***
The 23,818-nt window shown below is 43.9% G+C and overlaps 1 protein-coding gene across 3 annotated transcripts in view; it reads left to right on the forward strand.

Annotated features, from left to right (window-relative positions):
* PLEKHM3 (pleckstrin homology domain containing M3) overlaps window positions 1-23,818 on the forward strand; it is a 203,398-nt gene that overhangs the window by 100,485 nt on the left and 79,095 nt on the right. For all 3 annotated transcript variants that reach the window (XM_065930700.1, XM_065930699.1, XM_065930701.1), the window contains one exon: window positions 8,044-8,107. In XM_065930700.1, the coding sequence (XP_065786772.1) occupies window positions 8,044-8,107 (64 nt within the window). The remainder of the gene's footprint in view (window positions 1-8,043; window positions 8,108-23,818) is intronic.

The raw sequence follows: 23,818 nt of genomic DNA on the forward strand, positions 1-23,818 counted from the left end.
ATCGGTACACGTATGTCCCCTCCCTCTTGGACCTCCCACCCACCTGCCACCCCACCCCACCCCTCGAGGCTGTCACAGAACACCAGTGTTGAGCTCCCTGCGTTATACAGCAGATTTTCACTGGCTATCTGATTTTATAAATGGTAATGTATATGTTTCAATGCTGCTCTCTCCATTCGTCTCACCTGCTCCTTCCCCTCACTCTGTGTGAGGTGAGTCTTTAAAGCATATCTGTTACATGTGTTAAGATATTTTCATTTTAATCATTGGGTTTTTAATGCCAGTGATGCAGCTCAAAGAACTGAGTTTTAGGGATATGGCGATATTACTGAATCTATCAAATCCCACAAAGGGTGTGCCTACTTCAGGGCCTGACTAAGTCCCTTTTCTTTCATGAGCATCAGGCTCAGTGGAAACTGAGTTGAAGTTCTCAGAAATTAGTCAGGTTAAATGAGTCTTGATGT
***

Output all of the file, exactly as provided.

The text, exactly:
The 23,818-nt window shown below is 43.9% G+C and overlaps 1 protein-coding gene across 3 annotated transcripts in view; it reads left to right on the forward strand.

Annotated features, from left to right (window-relative positions):
* PLEKHM3 (pleckstrin homology domain containing M3) overlaps window positions 1-23,818 on the forward strand; it is a 203,398-nt gene that overhangs the window by 100,485 nt on the left and 79,095 nt on the right. For all 3 annotated transcript variants that reach the window (XM_065930700.1, XM_065930699.1, XM_065930701.1), the window contains one exon: window positions 8,044-8,107. In XM_065930700.1, the coding sequence (XP_065786772.1) occupies window positions 8,044-8,107 (64 nt within the window). The remainder of the gene's footprint in view (window positions 1-8,043; window positions 8,108-23,818) is intronic.

The raw sequence follows: 23,818 nt of genomic DNA on the forward strand, positions 1-23,818 counted from the left end.
ATCGGTACACGTATGTCCCCTCCCTCTTGGACCTCCCACCCACCTGCCACCCCACCCCACCCCTCGAGGCTGTCACAGAACACCAGTGTTGAGCTCCCTGCGTTATACAGCAGATTTTCACTGGCTATCTGATTTTATAAATGGTAATGTATATGTTTCAATGCTGCTCTCTCCATTCGTCTCACCTGCTCCTTCCCCTCACTCTGTGTGAGGTGAGTCTTTAAAGCATATCTGTTACATGTGTTAAGATATTTTCATTTTAATCATTGGGTTTTTAATGCCAGTGATGCAGCTCAAAGAACTGAGTTTTAGGGATATGGCGATATTACTGAATCTATCAAATCCCACAAAGGGTGTGCCTACTTCAGGGCCTGACTAAGTCCCTTTTCTTTCATGAGCATCAGGCTCAGTGGAAACTGAGTTGAAGTTCTCAGAAATTAGTCAGGTTAAATGAGTCTTGATGT